The 2022 term begins in October and will see several major cases for small business owners
The U.S. Supreme Court’s 2022 term will begin in a few weeks, and they will be hearing several cases that could make major differences for small businesses. Here are four cases where NFIB submitted amicus briefs arguing for the interests of small businesses against unfair regulations and stifling mandates.
Sackett v. EPA
- On October 3, for the second time in 10 years, the Supreme Court will hear arguments in Mr. and Mrs. Sackett’s 15-year battle with the Environmental Protection Agency (EPA) over their right to build a 3-bedroom house. The EPA claims a semi-soggy portion of the Sacketts’ Idaho property is a protected wetland under the Waters of the United States (WOTUS) law.
- NFIB has been supporting the Sacketts in their legal battle since 2012, when SCOTUS first heard arguments in their case. NFIB’s brief argues that EPA’s WOTUS powers are limited to truly “navigable” interstate waters.
- Potential Small Business Impact: The decision could affect small business owners’ ability to maintain, modify, improve, or build on their land wherever water, marshes, or soggy land are or could be present in the future.
National Pork Producers v. Ross
- In 2018, California voters approved Proposition 12, which imposed strict rules on the treatment of pigs and barred the sale in California of any pork produced under what the state deemed to be cruel animal standards. SCOTUS will decide whether California’s attempt to impose its animal cruelty standards on pork producers, suppliers, and farmers nationwide is an unconstitutional violation of the Commerce Clause.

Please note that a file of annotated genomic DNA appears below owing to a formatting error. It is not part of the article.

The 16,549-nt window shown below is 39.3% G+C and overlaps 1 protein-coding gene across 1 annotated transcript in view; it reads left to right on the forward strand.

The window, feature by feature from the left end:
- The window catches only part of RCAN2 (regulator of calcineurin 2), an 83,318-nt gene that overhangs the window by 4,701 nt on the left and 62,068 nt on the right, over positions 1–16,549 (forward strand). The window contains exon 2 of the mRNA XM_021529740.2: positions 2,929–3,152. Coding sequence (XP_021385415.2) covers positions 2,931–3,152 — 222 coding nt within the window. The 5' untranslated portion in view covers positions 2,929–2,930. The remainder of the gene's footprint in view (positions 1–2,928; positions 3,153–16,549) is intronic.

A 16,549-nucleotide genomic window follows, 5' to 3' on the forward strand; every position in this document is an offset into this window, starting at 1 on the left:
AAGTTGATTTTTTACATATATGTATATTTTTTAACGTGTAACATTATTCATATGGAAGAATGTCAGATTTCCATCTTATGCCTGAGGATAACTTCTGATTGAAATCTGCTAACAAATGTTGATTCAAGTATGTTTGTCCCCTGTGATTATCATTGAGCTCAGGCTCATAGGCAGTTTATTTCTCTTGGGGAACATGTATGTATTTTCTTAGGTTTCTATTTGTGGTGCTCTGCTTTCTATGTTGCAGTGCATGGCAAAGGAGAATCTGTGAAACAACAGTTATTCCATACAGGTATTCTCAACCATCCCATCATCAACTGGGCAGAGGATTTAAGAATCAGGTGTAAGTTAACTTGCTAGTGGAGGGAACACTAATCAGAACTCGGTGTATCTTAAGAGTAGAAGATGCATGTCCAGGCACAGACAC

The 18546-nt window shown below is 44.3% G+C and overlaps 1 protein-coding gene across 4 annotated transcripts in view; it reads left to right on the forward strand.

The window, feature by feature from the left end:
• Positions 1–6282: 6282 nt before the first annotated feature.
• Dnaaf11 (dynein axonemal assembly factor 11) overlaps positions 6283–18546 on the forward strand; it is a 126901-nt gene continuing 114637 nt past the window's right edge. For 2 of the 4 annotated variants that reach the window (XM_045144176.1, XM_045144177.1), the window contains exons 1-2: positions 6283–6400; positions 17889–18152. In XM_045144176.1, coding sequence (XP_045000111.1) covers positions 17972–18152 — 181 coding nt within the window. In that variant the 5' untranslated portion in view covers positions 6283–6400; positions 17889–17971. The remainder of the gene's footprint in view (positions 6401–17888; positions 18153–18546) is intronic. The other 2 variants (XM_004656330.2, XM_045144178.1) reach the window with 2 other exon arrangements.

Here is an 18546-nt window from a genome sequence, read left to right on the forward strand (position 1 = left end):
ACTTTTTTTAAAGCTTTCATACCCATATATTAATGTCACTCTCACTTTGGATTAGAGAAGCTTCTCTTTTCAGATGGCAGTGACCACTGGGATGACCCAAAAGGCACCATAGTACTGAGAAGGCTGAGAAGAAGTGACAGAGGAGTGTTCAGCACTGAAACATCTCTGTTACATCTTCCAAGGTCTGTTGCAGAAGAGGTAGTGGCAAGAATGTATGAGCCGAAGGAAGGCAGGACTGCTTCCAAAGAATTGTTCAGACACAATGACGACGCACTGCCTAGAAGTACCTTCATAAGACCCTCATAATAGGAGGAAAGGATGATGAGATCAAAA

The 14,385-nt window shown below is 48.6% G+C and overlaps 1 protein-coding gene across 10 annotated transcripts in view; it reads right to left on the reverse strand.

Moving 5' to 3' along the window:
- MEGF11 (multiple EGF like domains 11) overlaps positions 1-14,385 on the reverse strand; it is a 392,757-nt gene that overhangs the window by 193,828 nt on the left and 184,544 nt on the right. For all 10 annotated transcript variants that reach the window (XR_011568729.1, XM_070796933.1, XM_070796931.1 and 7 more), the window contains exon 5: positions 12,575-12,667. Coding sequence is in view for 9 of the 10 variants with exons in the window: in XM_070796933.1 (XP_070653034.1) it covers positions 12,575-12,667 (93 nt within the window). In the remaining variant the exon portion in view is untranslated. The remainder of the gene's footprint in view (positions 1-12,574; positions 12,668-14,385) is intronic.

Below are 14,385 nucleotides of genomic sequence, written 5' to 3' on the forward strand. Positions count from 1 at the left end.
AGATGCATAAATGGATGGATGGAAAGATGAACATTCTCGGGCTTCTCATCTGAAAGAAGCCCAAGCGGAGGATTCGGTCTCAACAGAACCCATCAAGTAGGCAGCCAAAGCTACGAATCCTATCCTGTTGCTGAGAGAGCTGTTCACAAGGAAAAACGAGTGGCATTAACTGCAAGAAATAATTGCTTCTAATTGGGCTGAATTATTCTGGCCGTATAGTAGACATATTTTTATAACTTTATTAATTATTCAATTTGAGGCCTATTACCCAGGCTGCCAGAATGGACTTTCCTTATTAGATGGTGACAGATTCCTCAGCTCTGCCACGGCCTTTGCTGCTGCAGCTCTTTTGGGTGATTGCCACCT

- Potential Small Business Impact: Proposition 12 creates an insurmountable financial burden for small farmers, wholesalers, and retailers. NFIB’s brief argues that a failure to strike down Proposition 12 would obstruct interstate commerce, effectively allowing California to dictate consumer laws for the rest of the country.
Wilkins v. United States
- In Wilkins, SCOTUS will decide how much time a property owner has to sue the U.S. government in a property dispute. In this case, the U.S. Forest Service opened a portion of Mr. Wilkins’ private road to the public without telling him they had done so. When he filed suit against the government, they tried to dismiss Wilkins’ claim by arguing that he waited too long to sue.
- Potential Small Business Impact: NFIB’s brief argues that without leniency on statute of limitations, property owners will be unable to protect private property rights.
Bittner v. United States
- Government agencies often try to stack as many violations of a law on small businesses as they can to pressure business owners to settle cases.
- Mr. Bittner, during his dispute with the U.S. government over a failure to report a foreign bank account, argued that agencies should avoid assigning an absurd number of violations when calculating civil penalty calculations.
- Potential Small Business Impact: NFIB’s brief argues that federal agencies like OSHA should be lenient in finding multiple statutory and regulatory violations.
The NFIB Small Business Legal Center acts as the voice for small business in the nation’s courts and the legal resource for small business owners nationwide.